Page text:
Nobody Wants to Be Here and Nobody Wants to Leave is The Twilight Sad's fourth album.
"We spent a lot of time at home when writing this new record, we got to hang out with old friends and get back to some sort of normality, which I think really helped me clear my mind and focus in on writing these new songs,” James Graham says. “I had a lot I wanted to get off my chest and I've done that with this new record.”
Opting to stay in Glasgow, the album was produced at Mogwai’s Castle Of Doom studio, engineered by live soundman Andrew Bush, mixed by Peter Katis (also responsible for Fourteen Autumns).
Here the band talk you through the record, track by track...
There's a Girl in the Corner
James: "I remember Andy sending me over the music for this song and the phrases "You're not coming back", "She's not coming back" and "We're not coming back from this" coming straight into my head the first time I listened to it. I recorded my parts and sent them over to Andy. He got back pretty quick saying that I'd done exactly what he'd hoped I'd do with the song. He arranged it and did a rough demo. As soon as the demo was done we both agreed that this song would be the first song on the album. I think it's different from any other song on the record but its a good introduction and the first chapter of the story within the record."
James: "This was one of the first songs we wrote for the record. Speaking from my point of view, the song kind of wrote itself. Andy sent me the music and I wrote it in a night. It's the first song we started playing live from the record. We played it for the first time when we supported The Manics in Edinburgh and its been in the set from that point onwards. It's been going down really well at the gigs, ever since we started playing it. People at gigs were saying to me: "I really like that song that goes 'your eyes touching my eye'", which was a nice sign, as people could remember the chorus by just hearing it once."
I Could Give You All That You Don't Want
James: "The title of this song is one of my favourite lyrics on the record and I was really happy when Andy suggested it should be the title of the song. It took a while to finalise the structure of this song, I think we actually decided on it a couple of weeks before we went into the studio."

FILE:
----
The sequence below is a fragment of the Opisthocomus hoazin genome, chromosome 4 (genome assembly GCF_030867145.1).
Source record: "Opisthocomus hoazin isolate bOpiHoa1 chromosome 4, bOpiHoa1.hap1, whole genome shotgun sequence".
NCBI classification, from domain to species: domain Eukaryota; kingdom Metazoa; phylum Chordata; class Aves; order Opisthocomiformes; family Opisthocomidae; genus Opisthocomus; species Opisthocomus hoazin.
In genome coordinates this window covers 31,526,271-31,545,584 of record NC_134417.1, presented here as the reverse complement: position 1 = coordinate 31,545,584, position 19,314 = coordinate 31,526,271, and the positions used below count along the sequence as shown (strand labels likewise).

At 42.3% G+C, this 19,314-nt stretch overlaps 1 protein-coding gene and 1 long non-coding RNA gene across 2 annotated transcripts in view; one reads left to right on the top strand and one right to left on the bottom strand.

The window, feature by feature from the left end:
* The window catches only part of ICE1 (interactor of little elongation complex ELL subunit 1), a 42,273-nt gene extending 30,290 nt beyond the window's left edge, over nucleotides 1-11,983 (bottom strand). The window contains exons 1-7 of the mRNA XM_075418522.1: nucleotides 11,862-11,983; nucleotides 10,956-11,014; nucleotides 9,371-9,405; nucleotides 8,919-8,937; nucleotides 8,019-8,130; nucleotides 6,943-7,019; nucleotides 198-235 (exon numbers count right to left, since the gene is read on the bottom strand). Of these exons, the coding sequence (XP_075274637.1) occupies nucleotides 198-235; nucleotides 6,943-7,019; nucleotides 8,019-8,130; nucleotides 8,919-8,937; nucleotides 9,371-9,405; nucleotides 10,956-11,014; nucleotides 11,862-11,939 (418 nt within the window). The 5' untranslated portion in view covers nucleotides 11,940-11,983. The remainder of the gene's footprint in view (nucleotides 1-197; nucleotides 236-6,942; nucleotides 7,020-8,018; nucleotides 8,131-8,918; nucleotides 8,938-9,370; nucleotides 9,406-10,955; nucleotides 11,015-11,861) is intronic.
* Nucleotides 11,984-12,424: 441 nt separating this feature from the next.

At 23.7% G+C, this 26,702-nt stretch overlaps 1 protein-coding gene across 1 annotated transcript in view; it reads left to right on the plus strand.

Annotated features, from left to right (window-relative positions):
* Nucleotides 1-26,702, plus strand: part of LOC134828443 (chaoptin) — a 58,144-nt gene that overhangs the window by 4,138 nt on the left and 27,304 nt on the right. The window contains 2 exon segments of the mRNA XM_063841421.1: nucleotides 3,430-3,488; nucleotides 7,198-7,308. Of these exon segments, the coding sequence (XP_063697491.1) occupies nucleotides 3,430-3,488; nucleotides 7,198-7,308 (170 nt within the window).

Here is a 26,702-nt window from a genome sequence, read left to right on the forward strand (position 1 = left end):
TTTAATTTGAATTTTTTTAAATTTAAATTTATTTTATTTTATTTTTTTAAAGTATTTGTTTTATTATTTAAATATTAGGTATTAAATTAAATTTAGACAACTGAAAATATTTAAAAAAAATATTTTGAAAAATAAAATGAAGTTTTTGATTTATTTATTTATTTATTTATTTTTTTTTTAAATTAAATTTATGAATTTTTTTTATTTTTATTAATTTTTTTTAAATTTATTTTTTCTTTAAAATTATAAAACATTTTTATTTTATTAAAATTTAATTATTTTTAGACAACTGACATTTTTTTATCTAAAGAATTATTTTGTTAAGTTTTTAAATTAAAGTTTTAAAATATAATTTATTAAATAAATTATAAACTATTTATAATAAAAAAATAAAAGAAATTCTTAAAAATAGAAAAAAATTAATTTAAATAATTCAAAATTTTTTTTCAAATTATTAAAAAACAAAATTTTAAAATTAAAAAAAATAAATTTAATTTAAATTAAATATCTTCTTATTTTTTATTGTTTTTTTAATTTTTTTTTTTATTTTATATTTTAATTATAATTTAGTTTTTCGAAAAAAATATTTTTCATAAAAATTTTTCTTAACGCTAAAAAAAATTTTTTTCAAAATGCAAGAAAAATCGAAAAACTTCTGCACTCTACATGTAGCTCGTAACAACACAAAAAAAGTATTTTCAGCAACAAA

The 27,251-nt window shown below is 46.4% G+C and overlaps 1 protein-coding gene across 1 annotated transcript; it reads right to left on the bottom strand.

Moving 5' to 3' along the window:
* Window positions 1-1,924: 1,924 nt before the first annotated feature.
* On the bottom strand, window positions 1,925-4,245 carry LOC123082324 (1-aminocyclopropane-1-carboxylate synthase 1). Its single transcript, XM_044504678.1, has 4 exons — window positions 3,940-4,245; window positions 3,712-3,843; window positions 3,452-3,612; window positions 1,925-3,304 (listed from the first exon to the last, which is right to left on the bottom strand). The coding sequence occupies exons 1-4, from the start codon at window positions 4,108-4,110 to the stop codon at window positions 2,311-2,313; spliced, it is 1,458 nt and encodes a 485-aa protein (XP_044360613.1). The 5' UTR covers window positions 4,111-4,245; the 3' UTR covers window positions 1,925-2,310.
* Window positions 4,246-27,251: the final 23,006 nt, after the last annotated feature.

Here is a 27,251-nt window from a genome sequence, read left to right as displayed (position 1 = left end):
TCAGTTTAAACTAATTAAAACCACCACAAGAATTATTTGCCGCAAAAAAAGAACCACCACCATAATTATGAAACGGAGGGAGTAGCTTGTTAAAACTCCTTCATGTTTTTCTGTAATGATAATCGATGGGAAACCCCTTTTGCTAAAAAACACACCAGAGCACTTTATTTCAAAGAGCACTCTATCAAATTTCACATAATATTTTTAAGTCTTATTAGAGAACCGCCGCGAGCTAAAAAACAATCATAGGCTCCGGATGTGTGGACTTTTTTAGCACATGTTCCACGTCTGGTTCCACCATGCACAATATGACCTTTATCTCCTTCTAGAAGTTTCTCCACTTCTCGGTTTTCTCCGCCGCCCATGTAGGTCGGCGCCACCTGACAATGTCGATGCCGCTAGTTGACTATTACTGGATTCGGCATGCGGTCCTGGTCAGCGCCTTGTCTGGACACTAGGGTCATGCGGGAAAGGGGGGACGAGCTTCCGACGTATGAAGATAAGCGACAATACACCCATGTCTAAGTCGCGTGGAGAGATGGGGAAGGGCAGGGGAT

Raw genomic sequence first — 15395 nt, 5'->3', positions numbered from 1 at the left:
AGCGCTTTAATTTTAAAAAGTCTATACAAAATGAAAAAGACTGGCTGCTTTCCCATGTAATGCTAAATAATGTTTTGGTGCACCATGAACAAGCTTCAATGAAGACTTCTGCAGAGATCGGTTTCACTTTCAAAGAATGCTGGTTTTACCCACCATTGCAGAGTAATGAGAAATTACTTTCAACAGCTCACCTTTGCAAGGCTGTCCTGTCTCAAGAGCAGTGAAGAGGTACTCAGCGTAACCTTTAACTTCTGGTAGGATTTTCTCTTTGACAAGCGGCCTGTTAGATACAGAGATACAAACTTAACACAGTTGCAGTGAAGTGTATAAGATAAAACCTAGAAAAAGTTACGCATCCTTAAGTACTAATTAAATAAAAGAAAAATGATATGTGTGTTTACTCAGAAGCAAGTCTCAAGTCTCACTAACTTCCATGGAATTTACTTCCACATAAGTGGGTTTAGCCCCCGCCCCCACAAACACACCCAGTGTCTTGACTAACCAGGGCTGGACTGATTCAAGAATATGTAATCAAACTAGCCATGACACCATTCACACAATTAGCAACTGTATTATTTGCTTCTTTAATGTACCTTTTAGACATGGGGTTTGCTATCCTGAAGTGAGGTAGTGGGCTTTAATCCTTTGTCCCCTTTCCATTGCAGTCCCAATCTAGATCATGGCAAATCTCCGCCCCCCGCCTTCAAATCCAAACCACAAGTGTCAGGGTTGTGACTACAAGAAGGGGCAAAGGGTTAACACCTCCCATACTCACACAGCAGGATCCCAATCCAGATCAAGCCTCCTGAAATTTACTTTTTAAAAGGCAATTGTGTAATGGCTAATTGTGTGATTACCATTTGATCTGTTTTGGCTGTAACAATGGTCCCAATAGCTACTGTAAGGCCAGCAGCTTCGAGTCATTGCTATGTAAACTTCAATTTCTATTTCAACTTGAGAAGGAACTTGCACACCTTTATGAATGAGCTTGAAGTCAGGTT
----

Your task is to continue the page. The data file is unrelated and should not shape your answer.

Andy: "We had all the sections for this song for a while but couldn't quite pin down a final structure. After changing it countless times, the engineer came into one of the rehearsals and suggested we just cut a large section out instead of trying to fit them all in, which worked. Sometimes brutal editing is the way to go.
"When I read the lyrics, the line "I Could Give You All That You Don't Want" jumped out to me as the song title, as I thought it was like our version of the garage song "I Can Only Give You Everything"."
It Never Was The Same
Andy: "I needed a change of scenery when writing this album so I moved down to London for a month or so, where I wrote this song, the title track and "Leave The House". Musically, this came together in an afternoon, I wanted a sparse, synth-based song that was similar to something from "Faith" by The Cure, kind of like our previous record but on a much bigger scale."
James: "There's times when Andy will send me some music over and I'll instantly think this could be a really special song on the record and I start writing straight away, that's happened when he sent the music over for "Cold Days From The Birdhouse", "I Became A Prostitute" and "Nil". That didn't happen when he sent over the music for this song, although I do now think this is a really important song for us. I sent him over my melodies and rough lyrics but said: "I'm sorry man, I don't know if what I've done is any good". He phoned me after he listened to what I'd done and said: "You're talking shite. I just need to rearrange something in it and you'll see". He sent the demo over the next day and he was right. I can't remember what he did but it transformed the song for me. The lyrics really sum up the overall themes of the record. Andy and I played it for the first time at a session for Bandstand Busking in London and it felt really special. The reception from the crowd felt like we'd written a special song and its had the same reaction every time we've played it since."